Talk with your partner and family. Will you both retire at the same time? If one is still working and the other is not, how will you divide up chores? If your work schedules meant you didn’t see each other for more than a few minutes during the week, spending 24/7 together is a big change. Do you expect to spend all your time together, or will there be some “me” time? Will your children expect you to babysit on a regular basis?
Moving into the retirement years is a big change in life, and the more prepared you are, both in terms of having an estate plan, retirement funds and a plan for your time, the more fulfilling and enjoyable your retirement will be.
“All of these retirement planning sins can set you back from achieving important goals. If you have a nagging feeling that you could be doing a better job of retirement planning, check out these seven offenses and learn how to get back on track.”
We’re only human, and we don’t always do exactly what we’re supposed to do. That applies to retirement planning, according to the article “The 7 Deadly Sins of Retirement Planning” from The Reader’s Digest. Take a little time to reflect on these sins and see if any of them are getting in your way of reaching your retirement goals.
Pride. Sometimes we think retirement planning should be simple, and when it gets complicated, our knee-jerk reaction is to be prideful and refuse to allow anyone to help us. If you’re not a professional retirement planner, how will you know what to watch out for? You won’t. A mistake could make the difference between a heavenly retirement and one that is delayed or never arrives. Swallow that pride about the difficulties of building a portfolio or investment strategy and be open to getting help.
Envy. If you spend 30 years trying to keep up with the Jones’ extravagant spending, who knows if you’ll ever be able to retire? Just because a neighbor, friend or relative spends on new luxury cars, or sends their kids to pricey private schools, doesn’t mean you need to do that, unless you can afford to—all while saving for retirement. Live below your means and save for the future.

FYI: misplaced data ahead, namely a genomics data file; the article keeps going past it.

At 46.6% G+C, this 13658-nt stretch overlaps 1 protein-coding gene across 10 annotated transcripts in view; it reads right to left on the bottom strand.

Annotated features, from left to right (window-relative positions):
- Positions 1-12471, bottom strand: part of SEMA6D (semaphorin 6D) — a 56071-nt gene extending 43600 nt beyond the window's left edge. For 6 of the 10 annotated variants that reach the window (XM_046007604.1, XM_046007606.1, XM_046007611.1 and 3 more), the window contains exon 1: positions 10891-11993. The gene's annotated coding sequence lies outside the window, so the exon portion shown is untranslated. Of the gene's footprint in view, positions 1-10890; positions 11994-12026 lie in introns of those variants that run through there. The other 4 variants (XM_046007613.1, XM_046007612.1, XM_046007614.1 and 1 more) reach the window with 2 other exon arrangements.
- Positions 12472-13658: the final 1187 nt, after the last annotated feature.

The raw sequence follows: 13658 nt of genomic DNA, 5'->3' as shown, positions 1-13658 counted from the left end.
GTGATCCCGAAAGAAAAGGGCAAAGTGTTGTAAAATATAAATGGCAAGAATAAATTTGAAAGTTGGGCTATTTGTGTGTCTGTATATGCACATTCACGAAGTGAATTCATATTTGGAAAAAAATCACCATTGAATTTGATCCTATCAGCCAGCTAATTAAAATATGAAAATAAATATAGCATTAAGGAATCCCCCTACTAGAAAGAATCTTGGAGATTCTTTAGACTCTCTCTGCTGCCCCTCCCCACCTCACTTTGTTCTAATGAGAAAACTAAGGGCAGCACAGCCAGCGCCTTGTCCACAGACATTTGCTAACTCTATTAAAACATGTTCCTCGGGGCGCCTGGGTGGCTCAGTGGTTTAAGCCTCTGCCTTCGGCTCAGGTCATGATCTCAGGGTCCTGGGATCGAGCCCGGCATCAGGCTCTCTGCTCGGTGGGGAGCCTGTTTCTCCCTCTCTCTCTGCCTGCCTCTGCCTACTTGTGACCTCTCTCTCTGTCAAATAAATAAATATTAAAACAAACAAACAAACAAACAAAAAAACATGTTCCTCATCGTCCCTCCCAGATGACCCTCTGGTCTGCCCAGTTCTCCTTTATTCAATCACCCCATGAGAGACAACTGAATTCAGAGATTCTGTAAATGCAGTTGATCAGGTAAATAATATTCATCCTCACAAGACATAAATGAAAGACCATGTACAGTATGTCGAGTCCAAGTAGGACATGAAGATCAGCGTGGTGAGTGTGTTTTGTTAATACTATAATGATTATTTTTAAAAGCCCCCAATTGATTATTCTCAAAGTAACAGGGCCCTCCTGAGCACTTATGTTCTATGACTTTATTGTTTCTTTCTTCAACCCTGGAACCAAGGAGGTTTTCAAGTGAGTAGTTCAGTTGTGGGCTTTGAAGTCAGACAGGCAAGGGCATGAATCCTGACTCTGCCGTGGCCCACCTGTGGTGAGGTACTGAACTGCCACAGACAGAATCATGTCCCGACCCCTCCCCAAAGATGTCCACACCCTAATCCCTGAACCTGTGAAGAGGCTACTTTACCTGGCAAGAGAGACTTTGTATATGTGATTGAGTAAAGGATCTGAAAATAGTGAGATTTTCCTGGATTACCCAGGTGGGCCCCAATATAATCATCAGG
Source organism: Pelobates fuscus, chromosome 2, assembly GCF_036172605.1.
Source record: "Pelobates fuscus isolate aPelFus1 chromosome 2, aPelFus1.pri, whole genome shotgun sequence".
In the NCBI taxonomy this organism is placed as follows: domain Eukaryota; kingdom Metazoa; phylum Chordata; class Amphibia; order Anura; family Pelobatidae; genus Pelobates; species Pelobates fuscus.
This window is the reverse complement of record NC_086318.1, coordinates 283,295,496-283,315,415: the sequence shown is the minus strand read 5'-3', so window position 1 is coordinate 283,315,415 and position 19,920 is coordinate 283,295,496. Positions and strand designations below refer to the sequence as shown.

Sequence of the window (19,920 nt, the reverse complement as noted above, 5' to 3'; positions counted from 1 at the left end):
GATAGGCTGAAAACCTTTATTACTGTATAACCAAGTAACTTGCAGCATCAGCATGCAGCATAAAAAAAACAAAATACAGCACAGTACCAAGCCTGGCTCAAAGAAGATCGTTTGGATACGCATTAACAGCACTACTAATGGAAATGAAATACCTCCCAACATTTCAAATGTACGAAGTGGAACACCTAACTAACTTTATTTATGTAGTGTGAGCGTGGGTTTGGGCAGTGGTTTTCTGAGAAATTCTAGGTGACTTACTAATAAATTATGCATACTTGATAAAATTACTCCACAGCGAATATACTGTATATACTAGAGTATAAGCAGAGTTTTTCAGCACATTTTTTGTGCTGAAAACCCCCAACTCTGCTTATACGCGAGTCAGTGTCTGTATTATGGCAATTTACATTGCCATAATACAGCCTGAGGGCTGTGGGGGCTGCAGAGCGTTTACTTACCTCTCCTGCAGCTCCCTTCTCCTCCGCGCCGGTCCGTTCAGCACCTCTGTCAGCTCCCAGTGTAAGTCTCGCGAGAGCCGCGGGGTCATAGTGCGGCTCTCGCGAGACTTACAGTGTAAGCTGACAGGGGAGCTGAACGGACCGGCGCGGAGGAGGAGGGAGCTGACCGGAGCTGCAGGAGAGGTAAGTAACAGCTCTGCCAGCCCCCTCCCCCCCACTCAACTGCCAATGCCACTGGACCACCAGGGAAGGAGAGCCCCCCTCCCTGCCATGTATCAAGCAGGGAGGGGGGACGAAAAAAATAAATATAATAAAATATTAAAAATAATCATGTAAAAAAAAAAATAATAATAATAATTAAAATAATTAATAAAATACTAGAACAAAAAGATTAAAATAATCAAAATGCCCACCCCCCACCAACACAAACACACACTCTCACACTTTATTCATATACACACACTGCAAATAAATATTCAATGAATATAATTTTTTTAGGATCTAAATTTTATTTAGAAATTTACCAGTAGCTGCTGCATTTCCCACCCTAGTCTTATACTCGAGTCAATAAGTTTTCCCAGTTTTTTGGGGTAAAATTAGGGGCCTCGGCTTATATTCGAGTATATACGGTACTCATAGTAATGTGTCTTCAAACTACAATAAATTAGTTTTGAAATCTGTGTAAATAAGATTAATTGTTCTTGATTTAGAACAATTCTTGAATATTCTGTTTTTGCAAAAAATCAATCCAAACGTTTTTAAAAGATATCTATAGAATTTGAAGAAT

Wrath. This is a dangerous emotion. If you’re angry about a situation at work, for instance, and you leave without good financial planning, you could put your retirement savings at risk. It often takes longer than you think to find a new job. Leaving voluntarily makes you ineligible for unemployment benefits. Paying for COBRA insurance is usually a lot more expensive than an employee group benefit plan. Hate your job/boss/co-workers? Wait until you have a new job lined up before leaving.
Greed. Chasing investment trends or listening to your brother-in-law’s latest get-rich quick scheme rarely leads to success. A professional advisor with a long-term plan will almost always yield a better return.
Sloth. Lazy about retirement planning? You have to do the planning, the savings, track your expenses and keep an eye on your money and your taxes. Have you made the effort to have a will, power of attorney and health care directive made for you and your spouse with an estate planning attorney? A missed step could doom your retirement and create a crisis for your family.
Gluttony. This is kind of like greed’s younger, sloppier cousin. Are you being greedy about making money, to the detriment of any other goals? A goal-oriented investment plan will serve you better.
Lust. Are you yearning for a billionaire’s lifestyle, with an income that is more middle class? Leave the lust for the jets, diamonds and furs behind and focus instead on a realistic plan.
Make sure that your retirement doesn’t fall victim to these deadly sins and prepare for the real retirement that’s in your future.
“While advanced estate plans can be very in-depth, there is a way to simplify one's estate planning process.”